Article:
A life on social assistance in Canada is not easy.
The recipient gets these benefits from three to ten different social programs. All of these programs have forms to fill out and require various criteria. There is a fair amount of footwork and talking to various civil servants to get the benefits (it is probably easier to find a job). But once the benefits have been approved, the recipient needs only to make occasional reporting to the civil servants.
Some benefits are paid out by check or bank deposit. There are no restrictions where this money goes. Having children to take care of will increase the benefits, but these increases do not put the care-giver into some middle class income.
Some benefits are not cash related. Housing is often paid by the social assistance agency to make sure the landlord gets the rent money. To ensure the family maintains its dental health, the social agency pays the dental bills. The social agency may also pay tuition to put the welfare person back in school and school fees for kids. And if the recipient is undergoing addiction treatment, those fees may also be covered. And health care is free for everyone in Canada, so that part of life is not affected by social assistance.
Benefits cover rent, food, utilities (including a cell phone and cable), public transit, and a little discretionary income. Most welfare homes have a TV and a computer. They have reasonable furniture and kitchen appliances. But their homes won’t make the cover of magazines for interior designers. But there is generally no eating in restaurants or going the movie theatre. If a welfare person has a car, he is probably not driving it very far. There are no nice vacations on social assistance. A single welfare person in Canada is probably “earning” $1000 a month in money and housing benefits.
Recipients can be divided into two groups. There are those whose life has taken a strange twist, and they find themselves in a financial bind. They get their life back together and are often back in the workforce within six months. They have no need of further social assistance. But most will acknowledge the importance of the social assistance during their time of transition.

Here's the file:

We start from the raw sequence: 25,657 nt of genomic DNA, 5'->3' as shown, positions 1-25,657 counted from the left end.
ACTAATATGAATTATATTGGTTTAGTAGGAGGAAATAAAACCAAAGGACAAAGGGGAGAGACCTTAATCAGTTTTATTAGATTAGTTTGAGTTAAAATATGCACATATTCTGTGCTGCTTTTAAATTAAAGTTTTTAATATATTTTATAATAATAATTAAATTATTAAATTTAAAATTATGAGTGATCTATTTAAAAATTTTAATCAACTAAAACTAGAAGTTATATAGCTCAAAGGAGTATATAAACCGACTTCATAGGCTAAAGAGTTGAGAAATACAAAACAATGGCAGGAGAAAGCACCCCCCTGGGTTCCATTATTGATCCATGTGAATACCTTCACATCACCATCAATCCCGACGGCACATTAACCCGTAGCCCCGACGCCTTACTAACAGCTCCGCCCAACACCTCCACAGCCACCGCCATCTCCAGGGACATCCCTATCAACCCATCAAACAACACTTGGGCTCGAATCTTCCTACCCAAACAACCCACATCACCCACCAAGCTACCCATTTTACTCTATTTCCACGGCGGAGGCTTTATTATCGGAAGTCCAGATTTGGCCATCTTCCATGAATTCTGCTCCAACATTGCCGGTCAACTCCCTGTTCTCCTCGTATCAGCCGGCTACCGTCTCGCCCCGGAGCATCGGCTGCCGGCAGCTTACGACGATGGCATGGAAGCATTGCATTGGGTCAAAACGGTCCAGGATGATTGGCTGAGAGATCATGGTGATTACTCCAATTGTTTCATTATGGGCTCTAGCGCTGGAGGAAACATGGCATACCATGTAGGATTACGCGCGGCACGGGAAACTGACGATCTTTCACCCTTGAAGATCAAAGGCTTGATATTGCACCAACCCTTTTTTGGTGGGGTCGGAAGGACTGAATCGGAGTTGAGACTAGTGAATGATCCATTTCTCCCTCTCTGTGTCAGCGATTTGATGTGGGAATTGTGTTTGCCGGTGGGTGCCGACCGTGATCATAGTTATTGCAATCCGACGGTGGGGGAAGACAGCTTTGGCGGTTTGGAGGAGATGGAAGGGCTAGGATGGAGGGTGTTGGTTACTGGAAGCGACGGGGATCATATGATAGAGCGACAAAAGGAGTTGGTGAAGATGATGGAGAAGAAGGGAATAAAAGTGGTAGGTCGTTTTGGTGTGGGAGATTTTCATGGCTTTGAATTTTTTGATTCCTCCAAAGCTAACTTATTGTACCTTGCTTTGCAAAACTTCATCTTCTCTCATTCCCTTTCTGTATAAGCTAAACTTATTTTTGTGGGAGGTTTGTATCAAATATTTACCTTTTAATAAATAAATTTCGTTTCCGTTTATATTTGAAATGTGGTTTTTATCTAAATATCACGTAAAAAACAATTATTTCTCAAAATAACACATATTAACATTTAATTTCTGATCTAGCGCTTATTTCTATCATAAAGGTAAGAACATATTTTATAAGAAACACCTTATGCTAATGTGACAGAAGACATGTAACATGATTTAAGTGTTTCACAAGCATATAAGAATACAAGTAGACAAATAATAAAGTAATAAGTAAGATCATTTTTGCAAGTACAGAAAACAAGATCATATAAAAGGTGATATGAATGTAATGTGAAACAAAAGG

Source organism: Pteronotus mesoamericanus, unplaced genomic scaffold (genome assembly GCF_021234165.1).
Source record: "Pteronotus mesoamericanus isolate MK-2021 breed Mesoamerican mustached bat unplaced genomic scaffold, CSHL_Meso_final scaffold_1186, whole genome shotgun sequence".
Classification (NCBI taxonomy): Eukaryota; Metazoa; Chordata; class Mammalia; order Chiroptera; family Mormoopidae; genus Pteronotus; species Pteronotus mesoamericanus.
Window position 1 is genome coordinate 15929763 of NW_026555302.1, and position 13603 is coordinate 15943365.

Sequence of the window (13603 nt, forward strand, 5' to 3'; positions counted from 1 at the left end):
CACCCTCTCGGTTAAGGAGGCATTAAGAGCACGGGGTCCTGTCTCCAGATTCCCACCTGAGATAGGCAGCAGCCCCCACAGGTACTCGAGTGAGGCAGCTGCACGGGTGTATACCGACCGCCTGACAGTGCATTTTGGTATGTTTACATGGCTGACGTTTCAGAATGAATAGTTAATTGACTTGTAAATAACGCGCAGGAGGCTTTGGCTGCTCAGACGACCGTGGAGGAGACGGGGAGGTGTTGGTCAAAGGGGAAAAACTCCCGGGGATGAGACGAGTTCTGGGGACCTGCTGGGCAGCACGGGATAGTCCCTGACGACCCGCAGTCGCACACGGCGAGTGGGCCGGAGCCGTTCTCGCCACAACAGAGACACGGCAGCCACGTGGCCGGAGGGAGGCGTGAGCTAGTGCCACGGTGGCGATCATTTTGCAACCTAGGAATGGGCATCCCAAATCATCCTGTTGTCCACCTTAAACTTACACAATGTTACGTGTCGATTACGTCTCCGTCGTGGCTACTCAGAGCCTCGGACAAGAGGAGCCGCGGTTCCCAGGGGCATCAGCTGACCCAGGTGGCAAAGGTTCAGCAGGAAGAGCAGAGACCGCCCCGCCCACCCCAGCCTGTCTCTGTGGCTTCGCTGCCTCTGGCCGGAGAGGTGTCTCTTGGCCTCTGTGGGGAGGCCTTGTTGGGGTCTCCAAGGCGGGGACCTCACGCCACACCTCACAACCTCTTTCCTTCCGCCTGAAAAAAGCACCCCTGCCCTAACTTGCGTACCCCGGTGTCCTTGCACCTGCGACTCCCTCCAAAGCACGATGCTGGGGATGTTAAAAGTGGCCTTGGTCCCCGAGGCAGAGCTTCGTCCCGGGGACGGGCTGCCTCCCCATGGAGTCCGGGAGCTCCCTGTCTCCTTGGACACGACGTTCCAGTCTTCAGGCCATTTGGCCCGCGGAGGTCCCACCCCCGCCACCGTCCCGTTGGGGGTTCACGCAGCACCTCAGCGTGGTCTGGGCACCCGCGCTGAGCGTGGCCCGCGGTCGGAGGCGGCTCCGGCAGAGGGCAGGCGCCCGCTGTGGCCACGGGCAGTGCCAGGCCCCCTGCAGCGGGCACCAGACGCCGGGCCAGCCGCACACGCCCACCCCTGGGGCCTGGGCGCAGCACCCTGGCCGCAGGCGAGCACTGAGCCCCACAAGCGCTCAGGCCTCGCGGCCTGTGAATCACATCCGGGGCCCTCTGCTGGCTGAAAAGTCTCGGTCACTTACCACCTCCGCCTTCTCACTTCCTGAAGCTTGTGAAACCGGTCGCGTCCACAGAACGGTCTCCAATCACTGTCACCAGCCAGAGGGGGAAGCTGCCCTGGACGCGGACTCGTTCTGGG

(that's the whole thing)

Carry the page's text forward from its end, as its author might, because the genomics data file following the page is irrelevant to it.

The second group are those recipients are into welfare for the long term. Some of them have a physical disability. Some of them have a mental disability. And I would say that if they can’t find the motivation to find employment and move their income from $1000 to $1800 a month, that is a mental disability. And this brings up a good point: Should we be really be fobbing off this mindset into the workforce? Chances are these “workers” will be fired shortly after being hired—and the employer has incurred a recruitment cost that did not pay out. I think many employers would say it is cheaper for society to pay these people a minimalistic income than force them to find a job.
If seemingly abled-bodied welfare recipients can’t hold a job, then cutting social assistance means one of two things: succumbing to the elements, disease, or starvation or engaging in petty crime. Again I think many businesses would prefer paying a minimalistic income than to having many more shoplifters in their store.
The only flaw I see in Canadian social assistance is that it doesn’t encourage those who may have capacity to work 20 hours a week to find that part time work. If a social assistance client finds a job that works well with her capacity and earns $200 a week, that money is deducted from her social assistance benefit. In other words, she is not rewarded for the extra effort she puts into society. So she makes a rational decision, especially for her mindset: she quits the part-time job. Her mindset will not let her see that keeping the part-time job is actually boosting her confidence and sense of self-worth and learn some new job skills. And she just might later develop the fortitude to work full-time.
This can be rectified by a guaranteed basic income (GBI) where everyone gets around $1000 a month. That potential part-time worker can earn another $200 a week and not be penalized for it. A GBI will also eliminate a lot of civil servants who decide who gets social assistance and who does not. Civil servants will only be needed to assist those who can’t handle their cash.
All in all, I think the Canadian social assistance model works reasonably well. But it should be replaced with a GBI.